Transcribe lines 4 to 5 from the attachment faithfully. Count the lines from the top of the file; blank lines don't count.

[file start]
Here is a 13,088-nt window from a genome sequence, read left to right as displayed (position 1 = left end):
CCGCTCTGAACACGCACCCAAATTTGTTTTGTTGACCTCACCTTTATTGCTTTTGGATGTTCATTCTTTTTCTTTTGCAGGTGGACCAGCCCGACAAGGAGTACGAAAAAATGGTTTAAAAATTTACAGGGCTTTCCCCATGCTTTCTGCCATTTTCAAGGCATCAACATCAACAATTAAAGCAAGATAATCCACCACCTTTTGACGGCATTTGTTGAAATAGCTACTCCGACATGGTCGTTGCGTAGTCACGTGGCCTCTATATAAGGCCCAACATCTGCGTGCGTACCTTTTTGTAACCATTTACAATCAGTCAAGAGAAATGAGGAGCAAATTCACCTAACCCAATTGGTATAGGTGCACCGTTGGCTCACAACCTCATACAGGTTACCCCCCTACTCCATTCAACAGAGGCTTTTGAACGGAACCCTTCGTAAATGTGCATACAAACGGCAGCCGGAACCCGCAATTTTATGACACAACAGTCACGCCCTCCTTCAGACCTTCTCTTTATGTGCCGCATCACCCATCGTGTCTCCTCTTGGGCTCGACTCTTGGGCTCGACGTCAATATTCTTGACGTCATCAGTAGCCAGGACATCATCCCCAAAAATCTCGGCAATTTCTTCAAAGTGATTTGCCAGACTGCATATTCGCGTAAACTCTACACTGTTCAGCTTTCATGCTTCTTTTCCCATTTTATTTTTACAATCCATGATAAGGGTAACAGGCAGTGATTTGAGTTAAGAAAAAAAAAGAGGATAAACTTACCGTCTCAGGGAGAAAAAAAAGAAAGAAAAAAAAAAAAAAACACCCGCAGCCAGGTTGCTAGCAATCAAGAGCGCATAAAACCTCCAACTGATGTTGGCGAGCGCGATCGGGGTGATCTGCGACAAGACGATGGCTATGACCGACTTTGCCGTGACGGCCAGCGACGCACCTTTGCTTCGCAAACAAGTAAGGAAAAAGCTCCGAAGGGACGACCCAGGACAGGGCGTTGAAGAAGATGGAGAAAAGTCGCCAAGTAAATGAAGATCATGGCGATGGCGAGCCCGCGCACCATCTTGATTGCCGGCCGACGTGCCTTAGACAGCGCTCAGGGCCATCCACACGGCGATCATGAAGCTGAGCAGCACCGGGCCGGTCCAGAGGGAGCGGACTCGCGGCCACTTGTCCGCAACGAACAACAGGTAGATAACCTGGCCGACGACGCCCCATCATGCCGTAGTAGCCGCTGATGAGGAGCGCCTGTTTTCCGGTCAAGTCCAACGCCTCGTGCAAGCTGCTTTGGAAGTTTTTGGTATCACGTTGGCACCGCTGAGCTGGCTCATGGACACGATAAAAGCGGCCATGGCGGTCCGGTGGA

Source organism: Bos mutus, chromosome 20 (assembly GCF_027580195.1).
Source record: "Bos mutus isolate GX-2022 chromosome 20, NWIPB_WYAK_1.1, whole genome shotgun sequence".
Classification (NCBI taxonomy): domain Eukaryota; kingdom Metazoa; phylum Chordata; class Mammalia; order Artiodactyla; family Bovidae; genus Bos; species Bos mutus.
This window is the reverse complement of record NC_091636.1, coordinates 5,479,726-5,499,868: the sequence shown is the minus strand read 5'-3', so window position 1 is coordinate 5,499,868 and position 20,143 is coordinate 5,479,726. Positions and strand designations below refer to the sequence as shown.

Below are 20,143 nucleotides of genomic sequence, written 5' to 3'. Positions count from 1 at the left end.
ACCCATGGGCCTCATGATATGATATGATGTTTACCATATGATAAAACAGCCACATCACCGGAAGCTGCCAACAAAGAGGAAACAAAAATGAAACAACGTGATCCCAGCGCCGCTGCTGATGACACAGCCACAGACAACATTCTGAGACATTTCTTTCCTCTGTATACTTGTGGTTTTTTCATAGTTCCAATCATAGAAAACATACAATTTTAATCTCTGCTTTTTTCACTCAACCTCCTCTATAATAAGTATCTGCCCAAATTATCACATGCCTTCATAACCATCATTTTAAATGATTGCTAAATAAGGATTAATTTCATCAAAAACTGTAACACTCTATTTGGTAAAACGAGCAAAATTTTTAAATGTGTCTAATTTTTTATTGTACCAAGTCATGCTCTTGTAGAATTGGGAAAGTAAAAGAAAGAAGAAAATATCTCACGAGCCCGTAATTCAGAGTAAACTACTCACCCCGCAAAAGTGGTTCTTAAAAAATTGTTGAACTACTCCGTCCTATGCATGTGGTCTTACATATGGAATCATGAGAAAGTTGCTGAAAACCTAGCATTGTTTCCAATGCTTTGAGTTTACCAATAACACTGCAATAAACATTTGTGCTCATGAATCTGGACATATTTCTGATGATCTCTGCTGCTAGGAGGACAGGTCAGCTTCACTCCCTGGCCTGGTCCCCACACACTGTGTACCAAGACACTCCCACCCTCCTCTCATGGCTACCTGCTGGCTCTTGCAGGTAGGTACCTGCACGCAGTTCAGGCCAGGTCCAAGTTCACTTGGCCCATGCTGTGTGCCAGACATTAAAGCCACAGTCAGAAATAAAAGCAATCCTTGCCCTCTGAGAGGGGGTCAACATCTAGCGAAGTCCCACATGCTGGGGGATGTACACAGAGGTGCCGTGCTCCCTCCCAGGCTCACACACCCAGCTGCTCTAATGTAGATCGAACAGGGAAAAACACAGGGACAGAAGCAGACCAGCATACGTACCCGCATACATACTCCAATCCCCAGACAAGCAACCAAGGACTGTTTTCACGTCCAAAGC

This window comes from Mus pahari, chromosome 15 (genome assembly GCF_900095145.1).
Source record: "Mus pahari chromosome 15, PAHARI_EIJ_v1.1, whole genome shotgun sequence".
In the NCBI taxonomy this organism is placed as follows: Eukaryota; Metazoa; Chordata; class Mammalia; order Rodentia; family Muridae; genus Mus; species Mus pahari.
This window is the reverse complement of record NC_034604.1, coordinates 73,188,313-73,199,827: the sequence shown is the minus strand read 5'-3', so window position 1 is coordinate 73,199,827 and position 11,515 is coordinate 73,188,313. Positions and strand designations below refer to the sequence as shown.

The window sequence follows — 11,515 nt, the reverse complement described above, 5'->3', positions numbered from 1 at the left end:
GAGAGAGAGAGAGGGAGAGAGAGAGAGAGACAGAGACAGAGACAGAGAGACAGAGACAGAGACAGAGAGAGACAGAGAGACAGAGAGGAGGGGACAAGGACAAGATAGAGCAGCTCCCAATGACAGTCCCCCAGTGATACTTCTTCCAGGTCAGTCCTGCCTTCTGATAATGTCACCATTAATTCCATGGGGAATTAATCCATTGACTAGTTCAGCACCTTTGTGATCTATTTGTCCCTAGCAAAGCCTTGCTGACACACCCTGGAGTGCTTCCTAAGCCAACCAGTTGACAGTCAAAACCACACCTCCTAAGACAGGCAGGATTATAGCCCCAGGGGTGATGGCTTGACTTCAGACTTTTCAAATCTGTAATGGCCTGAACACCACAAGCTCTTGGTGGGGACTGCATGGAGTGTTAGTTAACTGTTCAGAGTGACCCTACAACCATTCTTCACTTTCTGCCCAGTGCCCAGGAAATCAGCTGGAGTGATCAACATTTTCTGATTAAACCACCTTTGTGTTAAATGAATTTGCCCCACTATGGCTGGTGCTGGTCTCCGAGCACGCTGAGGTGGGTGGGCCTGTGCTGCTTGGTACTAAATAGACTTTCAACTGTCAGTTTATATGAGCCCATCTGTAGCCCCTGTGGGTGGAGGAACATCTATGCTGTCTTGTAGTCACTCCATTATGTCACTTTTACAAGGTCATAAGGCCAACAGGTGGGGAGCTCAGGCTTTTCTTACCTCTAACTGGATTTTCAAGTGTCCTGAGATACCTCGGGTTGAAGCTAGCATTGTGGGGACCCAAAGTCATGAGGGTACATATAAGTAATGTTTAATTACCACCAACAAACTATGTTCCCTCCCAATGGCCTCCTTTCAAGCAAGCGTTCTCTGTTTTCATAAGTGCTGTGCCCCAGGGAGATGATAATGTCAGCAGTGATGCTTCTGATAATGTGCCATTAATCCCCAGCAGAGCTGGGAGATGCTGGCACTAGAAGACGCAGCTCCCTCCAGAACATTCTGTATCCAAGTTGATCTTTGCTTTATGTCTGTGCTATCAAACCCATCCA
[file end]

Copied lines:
Source record: "Bos mutus isolate GX-2022 chromosome 20, NWIPB_WYAK_1.1, whole genome shotgun sequence".
Classification (NCBI taxonomy): domain Eukaryota; kingdom Metazoa; phylum Chordata; class Mammalia; order Artiodactyla; family Bovidae; genus Bos; species Bos mutus.